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Hilary T. Smith
Understanding Exposure: How to Shoot Great Photographs with Any Camera
Bryan Peterson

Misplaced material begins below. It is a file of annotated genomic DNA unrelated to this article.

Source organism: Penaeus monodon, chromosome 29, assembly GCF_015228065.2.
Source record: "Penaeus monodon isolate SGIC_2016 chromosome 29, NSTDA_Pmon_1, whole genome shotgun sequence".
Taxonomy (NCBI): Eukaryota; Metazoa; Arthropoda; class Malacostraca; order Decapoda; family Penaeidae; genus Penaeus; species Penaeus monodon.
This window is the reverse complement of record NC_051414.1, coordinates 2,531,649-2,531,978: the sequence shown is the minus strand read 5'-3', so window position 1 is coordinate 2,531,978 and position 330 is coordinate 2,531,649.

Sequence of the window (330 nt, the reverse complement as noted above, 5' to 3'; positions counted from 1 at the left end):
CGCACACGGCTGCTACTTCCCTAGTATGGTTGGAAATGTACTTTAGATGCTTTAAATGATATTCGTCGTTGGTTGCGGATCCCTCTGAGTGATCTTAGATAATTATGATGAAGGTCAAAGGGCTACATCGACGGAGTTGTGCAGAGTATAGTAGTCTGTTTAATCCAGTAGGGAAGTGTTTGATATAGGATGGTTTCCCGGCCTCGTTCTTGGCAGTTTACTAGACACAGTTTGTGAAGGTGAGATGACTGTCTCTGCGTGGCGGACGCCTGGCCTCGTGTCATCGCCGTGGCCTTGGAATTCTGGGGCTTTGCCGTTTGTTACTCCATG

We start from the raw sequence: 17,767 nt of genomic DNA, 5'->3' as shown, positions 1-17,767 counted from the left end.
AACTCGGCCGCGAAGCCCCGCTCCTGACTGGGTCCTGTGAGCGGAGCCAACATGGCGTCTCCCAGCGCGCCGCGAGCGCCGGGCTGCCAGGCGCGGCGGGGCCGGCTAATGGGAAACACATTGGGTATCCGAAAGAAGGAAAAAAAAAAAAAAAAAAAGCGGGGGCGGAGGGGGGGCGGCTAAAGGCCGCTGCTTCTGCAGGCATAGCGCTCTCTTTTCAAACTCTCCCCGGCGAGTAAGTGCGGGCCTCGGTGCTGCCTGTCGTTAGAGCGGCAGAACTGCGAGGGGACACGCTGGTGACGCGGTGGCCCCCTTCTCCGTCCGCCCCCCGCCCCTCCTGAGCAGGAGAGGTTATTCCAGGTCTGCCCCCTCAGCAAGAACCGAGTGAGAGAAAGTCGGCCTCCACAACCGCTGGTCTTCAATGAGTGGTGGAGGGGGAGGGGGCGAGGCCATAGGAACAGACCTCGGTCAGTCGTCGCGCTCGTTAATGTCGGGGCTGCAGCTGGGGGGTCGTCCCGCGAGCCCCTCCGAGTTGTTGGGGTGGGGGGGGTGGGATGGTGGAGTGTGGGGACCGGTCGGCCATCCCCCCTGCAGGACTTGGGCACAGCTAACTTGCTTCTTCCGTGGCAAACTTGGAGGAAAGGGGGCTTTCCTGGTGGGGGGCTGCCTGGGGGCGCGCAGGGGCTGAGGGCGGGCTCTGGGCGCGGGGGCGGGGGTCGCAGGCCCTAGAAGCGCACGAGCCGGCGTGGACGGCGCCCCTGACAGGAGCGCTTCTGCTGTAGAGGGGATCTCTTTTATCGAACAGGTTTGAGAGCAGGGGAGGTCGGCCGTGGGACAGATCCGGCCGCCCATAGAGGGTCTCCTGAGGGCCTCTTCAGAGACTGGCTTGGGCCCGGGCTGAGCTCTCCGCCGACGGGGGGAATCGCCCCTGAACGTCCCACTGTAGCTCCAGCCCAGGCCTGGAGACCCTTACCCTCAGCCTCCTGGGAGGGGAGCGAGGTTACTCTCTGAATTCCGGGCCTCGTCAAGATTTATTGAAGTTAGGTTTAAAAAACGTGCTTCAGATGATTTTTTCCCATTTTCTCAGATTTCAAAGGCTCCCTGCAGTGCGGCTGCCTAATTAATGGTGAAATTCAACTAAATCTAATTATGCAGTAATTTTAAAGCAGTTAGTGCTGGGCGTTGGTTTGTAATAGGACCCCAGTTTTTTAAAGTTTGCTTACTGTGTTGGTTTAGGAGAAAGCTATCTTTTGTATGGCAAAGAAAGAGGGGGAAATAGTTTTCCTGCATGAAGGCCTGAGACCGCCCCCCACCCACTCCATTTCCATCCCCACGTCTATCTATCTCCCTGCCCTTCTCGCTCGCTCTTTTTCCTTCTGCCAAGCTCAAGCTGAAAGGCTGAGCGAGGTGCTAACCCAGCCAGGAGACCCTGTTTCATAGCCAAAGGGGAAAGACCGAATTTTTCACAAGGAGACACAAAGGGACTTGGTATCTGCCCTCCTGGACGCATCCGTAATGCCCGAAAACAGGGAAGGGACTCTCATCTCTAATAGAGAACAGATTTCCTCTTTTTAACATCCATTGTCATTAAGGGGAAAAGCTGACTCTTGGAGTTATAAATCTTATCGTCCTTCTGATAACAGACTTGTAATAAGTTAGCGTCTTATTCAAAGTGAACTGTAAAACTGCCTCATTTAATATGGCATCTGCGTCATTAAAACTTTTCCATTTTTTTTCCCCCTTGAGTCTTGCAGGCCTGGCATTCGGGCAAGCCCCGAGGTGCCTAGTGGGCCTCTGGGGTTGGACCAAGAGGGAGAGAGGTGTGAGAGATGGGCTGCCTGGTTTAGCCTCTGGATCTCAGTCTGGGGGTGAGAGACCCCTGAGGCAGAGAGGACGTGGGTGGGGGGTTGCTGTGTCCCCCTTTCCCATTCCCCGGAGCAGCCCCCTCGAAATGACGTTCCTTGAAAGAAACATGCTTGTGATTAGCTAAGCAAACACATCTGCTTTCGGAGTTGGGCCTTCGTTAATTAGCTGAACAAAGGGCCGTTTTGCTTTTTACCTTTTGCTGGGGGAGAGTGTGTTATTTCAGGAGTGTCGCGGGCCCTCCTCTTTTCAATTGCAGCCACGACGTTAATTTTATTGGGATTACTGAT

Cinnamon Rain - Emma Cameron If I were to list all the issues that Cinnamon Rain touches upon, you could be forgiven for thinking this book is heavier than a box of hammers. So I’m not going to, because it isn’t. And I think that it would be doing this book a great disservice, if it were to be passed over on basis of a misconception about its content. Because rather than being just another book about [insert topical teen issue here], Cinnamon Rain is one of the most insightful and hopeful young adult novels I’ve read this year. That’s not to say that Cinnamon Rain sacrifices authenticity for the sake of an uplifting subtext, or lacks depths in its discussion of complex social issues. In fact, the opposite is true. Cinnamon Rain is often painfully honest in its portrayal of abuse, homelessness, neglect and isolation. Verse is not exactly my favourite medium of story-telling, but for Cinnamon Rain’s purposes, it works. Cameron’s particular style is sharp and direct, while handling her subject matter with grace. All of the gravity of the story is conveyed, without weighing it down or delving into overly dramatic territory. Rather, Cameron clearly captures the voices of each of her three central characters – and the rawness and yearning that permeate their stories.This is a frank, open book that doesn’t shy away from telling it like it is. I think I had unconsciously expected something softer, more cautious, so I was pleasantly surprised by Cameron’s matter-of-factness when it came to subjects like drug use and sex. There’s a lot of integrity in the way the circumstances and actions of each character are related. Rather than glossing them over, or alternatively gratuitously inflating them, Cameron writes candidly about the characters’ experiences, making this novel one of the most accurately portrayals of high school in Australia that I’ve read. (It’s also the little things, like the references to playing handball at lunch and spraying people at the bubblers. Which are both things I did a lot of.) Possibly my favourite aspect of Cinnamon Rain is the fact that it addresses a section of young adult society that I don’t often see tackled in YA (funnily enough) – early high school leavers. For various reasons, none of the main characters pursue a typical path through high school, yet never does the book “typecast” them for their decisions, or come across with some heavy-handed: “stay in school, fool” message. Instead, it skilfully demonstrates the point that there are different paths to a given destination – and that while life can take people in unexpected directions, this doesn’t necessarily put their goals out of reach. Essentially the story of Cinnamon Rain, and the friendship at its centre, feels circular – each narrator picking up the thread and eventually weaving the ends back together. My second favourite aspect of Cinnamon Rain is the handling of the core relationships between Luke, Casey and Bongo. (Yes, Bongo. Despite my initial reservations, I did come around to that nickname). A complicated blend of friendship, attraction, unrequited love and loyalty – the relationships between the characters are exceptionally well-rendered and above all, believable. I felt emotionally invested in these characters and what was happening to them, all the more so as their personal stories began to unravel. (I won’t lie – this book made me cry.) In a similar vein, I’m particularly impressed with the decision Cameron made regarding the ending of Cinnamon Rain, keeping the story realistic and true to her characters. It felt like the right way to leave Luke, Casey and Bongo – anything else would have felt like a cop out, to me. I really hope Cinnamon rain finds its way into the hands of more readers, because it deserves appreciation. If you a fan of contemporary young adult novels, verse novels, or both - do yourself a favour and read it.